Foster carers miss out on pensions

Foster care charity the Fostering Network is urging the
government to end discrimination in the pension system, which
leaves many foster carers with inadequate provision for their
retirement, writes Clare Jerrom.

Currently, parents looking after their children at home receive
‘home responsibilities protection’ through child benefit, which
reduces the number of years they must work to receive a

But foster parents do not receive child benefit and therefore do
not receive protection for their pension. Foster carers are
therefore reaching retirement to find they do not qualify for full
or even part state pension.

Vicki Swain, Fostering Network’s policy and campaigns
manager, said: “Foster carers across the country are finding
themselves without adequate financial provision for their
retirement, despite having spent the best part of their working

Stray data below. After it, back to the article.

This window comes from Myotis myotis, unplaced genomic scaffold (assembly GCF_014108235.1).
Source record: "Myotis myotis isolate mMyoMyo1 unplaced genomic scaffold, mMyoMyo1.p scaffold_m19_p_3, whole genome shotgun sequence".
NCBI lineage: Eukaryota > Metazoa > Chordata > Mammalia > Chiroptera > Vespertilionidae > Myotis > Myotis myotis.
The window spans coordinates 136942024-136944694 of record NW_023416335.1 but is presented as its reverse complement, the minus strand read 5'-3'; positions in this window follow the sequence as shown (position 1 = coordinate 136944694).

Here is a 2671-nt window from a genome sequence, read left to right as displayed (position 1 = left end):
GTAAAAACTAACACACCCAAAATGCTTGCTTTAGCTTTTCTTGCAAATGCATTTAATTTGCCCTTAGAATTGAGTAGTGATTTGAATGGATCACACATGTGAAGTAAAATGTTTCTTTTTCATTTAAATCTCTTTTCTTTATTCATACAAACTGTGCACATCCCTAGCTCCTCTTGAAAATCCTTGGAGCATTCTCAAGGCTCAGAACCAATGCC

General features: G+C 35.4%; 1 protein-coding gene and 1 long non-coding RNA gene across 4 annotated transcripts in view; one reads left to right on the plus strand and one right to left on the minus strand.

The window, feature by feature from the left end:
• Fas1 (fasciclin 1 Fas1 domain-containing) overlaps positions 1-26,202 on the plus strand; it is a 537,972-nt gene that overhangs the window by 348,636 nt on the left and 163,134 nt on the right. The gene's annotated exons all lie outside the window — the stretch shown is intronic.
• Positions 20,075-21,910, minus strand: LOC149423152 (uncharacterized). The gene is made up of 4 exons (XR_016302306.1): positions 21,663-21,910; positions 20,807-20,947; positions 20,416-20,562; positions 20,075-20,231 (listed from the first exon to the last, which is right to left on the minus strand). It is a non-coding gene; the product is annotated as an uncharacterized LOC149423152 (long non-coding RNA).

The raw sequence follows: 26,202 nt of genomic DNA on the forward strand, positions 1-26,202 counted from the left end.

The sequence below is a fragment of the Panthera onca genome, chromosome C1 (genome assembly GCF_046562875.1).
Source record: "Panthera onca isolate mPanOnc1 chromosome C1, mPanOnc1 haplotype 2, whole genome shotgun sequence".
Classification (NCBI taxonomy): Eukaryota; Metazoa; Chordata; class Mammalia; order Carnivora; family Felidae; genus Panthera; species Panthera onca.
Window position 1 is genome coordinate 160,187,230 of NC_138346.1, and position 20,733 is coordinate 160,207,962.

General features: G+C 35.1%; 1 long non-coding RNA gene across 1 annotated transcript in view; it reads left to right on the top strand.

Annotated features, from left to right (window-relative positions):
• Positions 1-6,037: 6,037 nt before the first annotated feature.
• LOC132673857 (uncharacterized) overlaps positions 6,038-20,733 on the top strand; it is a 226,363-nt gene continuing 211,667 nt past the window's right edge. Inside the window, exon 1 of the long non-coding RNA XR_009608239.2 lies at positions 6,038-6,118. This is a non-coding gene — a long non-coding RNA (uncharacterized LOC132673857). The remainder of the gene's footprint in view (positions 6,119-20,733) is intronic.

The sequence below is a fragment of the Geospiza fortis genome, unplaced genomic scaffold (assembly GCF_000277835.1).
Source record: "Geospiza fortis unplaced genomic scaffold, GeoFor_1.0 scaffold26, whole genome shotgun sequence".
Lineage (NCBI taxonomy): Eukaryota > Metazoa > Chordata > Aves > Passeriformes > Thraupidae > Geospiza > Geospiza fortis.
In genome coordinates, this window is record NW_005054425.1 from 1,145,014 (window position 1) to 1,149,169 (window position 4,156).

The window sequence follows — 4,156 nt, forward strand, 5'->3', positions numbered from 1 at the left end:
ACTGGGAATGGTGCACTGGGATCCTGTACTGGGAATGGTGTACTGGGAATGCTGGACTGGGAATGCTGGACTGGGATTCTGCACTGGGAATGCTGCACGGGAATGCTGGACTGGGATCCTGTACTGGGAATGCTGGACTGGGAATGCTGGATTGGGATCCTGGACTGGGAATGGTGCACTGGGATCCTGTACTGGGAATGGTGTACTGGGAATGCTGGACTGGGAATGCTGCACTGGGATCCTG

lives caring for foster children.

“Yet it would only take a simple change in the law to give these
foster carers the same protection for their pensions as those
staying at home to look after their own children,” she added.

Minister for pensions Ian McCartney MP is currently considering
proposals to extend provision of home responsibilities protection
to all foster carers, to cover the entire length of time they

The Fostering Network believes 15,000 single or unmarried carers
will be worst hit as they cannot rely on a spouse’s national
insurance contributions. But all 40,000 foster carers in the UK
could potentially be affected.

A survey of 3,000 Fostering Network members found that 90 per
cent were concerned about pension provision. The responses found
many carers were unaware of the impact fostering would have on
their pension.

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